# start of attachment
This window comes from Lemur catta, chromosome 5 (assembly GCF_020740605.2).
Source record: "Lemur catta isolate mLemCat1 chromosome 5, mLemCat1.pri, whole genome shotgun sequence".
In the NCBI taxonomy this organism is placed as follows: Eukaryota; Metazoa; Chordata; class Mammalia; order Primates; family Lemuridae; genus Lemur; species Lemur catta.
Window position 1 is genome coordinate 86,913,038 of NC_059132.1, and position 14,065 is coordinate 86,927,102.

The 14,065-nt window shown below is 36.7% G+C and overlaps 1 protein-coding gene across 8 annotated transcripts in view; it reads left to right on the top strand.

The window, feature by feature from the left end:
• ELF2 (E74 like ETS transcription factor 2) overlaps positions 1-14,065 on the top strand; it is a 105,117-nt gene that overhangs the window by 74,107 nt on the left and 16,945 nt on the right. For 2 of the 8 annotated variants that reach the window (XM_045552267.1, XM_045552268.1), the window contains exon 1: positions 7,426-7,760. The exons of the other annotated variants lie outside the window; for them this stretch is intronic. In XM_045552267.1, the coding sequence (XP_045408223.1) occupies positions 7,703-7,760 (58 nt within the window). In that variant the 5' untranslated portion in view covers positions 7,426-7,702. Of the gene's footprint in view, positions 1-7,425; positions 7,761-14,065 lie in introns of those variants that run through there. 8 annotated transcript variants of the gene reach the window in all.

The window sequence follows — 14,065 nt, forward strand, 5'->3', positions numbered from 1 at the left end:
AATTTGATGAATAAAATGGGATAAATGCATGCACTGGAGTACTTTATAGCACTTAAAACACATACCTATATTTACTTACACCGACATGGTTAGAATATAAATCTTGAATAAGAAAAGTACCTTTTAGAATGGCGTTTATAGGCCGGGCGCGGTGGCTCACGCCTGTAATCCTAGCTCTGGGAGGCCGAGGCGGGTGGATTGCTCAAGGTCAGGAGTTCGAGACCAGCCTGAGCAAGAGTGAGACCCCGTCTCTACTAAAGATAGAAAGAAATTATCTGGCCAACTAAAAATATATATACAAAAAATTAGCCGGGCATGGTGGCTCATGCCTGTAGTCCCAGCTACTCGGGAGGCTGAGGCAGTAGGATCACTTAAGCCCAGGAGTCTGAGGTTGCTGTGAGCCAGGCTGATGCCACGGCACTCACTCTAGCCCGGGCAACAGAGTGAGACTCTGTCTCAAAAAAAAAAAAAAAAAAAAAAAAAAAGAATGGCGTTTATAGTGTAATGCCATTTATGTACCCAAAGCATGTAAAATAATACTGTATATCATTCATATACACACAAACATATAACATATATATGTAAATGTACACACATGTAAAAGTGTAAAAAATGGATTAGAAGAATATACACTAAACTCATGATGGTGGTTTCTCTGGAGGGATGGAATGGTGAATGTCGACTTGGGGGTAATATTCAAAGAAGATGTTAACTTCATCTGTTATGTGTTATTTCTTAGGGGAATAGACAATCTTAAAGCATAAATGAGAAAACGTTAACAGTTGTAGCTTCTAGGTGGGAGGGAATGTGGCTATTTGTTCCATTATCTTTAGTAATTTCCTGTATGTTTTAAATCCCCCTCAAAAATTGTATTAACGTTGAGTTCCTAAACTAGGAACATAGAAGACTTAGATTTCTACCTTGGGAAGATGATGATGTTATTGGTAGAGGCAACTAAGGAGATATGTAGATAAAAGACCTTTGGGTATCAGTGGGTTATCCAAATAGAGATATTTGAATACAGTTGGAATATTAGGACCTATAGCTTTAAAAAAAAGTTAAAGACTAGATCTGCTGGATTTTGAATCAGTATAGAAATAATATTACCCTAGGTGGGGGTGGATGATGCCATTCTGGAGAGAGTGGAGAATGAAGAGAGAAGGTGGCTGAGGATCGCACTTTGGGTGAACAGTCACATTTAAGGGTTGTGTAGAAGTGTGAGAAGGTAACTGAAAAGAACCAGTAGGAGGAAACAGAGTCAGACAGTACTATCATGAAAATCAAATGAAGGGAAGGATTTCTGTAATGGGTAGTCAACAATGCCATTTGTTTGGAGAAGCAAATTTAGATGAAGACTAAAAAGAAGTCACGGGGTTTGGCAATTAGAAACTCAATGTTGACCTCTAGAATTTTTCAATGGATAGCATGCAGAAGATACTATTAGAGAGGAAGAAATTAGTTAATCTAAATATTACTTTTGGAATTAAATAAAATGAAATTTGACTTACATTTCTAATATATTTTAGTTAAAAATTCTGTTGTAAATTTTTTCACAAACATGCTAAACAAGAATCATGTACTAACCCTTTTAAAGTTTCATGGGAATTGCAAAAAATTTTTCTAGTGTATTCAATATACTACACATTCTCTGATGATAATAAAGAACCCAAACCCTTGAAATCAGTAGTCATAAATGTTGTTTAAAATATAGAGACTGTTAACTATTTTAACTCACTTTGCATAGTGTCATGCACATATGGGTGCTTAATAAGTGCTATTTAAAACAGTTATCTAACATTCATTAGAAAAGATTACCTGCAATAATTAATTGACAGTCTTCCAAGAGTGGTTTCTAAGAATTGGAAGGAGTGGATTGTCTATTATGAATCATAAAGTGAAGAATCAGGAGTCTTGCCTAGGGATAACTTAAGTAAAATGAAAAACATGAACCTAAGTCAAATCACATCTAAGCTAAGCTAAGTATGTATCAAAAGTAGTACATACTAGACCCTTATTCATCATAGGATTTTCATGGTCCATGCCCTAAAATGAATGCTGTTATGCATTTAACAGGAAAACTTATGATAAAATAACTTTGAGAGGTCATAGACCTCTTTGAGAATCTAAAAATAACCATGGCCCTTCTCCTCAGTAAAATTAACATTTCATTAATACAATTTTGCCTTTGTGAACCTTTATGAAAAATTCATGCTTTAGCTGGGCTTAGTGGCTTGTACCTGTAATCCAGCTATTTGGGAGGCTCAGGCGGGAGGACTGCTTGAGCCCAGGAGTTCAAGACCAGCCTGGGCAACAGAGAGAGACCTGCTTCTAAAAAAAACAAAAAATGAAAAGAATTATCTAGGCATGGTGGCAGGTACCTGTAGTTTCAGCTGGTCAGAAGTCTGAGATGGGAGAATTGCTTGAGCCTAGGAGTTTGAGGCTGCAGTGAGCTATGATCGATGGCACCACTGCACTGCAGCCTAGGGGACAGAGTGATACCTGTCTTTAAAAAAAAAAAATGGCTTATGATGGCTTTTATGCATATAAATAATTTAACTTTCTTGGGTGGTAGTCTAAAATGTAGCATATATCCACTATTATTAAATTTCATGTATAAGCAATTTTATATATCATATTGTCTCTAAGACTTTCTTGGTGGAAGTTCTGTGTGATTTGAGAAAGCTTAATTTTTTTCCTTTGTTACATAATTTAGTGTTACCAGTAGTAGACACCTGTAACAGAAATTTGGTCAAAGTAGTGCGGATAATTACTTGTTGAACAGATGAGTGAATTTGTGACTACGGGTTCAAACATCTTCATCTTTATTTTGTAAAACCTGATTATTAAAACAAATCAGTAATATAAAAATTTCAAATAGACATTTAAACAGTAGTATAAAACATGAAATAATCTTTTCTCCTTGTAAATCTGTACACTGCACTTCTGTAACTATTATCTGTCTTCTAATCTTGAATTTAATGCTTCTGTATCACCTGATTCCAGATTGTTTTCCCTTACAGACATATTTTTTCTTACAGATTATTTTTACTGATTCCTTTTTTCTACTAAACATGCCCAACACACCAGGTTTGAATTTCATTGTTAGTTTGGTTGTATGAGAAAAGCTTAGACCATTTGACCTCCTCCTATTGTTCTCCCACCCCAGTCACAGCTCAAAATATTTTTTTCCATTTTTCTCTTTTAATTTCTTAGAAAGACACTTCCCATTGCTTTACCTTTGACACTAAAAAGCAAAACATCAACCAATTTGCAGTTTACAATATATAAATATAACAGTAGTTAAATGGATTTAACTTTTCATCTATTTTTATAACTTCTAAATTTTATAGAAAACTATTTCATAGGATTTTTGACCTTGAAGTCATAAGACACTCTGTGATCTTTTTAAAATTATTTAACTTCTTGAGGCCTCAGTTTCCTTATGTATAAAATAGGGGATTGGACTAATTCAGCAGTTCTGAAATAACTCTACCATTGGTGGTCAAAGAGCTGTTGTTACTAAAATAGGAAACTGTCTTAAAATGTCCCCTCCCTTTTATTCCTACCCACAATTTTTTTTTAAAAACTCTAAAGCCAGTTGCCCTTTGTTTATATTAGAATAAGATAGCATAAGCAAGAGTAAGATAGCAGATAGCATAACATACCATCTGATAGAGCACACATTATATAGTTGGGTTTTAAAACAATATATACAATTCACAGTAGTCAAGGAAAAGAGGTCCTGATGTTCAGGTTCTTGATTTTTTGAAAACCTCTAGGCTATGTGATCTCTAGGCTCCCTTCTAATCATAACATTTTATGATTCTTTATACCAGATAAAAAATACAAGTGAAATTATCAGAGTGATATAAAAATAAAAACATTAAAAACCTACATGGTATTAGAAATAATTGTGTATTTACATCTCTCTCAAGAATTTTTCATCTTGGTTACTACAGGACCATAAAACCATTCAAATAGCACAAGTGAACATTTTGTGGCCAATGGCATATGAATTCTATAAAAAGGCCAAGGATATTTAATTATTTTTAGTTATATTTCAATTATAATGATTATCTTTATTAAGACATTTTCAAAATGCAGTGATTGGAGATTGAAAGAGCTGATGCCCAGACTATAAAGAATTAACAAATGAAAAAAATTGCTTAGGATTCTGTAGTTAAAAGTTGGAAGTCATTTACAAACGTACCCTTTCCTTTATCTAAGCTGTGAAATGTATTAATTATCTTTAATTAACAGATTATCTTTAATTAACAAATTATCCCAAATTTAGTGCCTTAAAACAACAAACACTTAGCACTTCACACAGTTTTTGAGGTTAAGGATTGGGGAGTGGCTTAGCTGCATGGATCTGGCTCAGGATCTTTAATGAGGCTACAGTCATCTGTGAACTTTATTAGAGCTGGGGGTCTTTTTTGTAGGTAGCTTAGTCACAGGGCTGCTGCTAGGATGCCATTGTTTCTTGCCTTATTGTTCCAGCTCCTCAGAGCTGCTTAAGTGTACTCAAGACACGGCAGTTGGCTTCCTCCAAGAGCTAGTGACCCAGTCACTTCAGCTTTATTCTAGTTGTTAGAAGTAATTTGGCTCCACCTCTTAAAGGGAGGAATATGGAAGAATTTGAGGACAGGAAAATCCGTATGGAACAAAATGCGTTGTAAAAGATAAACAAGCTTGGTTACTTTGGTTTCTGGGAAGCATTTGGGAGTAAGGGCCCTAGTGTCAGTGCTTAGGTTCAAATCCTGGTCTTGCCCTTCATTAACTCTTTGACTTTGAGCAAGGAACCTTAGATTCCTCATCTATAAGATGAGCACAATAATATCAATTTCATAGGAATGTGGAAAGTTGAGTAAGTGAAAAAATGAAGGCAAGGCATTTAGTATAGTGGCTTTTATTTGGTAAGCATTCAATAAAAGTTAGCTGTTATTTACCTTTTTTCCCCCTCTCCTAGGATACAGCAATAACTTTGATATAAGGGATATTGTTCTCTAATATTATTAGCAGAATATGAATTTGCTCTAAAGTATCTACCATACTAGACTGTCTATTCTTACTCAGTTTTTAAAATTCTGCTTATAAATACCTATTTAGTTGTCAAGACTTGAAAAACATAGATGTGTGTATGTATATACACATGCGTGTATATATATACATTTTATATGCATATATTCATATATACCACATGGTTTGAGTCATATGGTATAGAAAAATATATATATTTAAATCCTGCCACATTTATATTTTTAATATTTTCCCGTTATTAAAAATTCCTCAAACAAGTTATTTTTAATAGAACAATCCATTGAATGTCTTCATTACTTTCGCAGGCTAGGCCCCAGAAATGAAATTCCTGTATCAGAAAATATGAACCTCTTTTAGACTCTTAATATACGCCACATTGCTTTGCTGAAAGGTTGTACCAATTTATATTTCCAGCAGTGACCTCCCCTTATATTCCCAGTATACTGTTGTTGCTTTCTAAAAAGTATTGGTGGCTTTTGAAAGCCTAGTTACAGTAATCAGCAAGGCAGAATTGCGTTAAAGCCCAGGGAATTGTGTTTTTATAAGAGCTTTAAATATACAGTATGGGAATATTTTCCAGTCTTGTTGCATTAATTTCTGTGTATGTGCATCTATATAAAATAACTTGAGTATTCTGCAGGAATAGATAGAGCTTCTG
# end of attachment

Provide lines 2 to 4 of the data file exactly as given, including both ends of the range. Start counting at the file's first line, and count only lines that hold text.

Source record: "Lemur catta isolate mLemCat1 chromosome 5, mLemCat1.pri, whole genome shotgun sequence".
In the NCBI taxonomy this organism is placed as follows: Eukaryota; Metazoa; Chordata; class Mammalia; order Primates; family Lemuridae; genus Lemur; species Lemur catta.
Window position 1 is genome coordinate 86,913,038 of NC_059132.1, and position 14,065 is coordinate 86,927,102.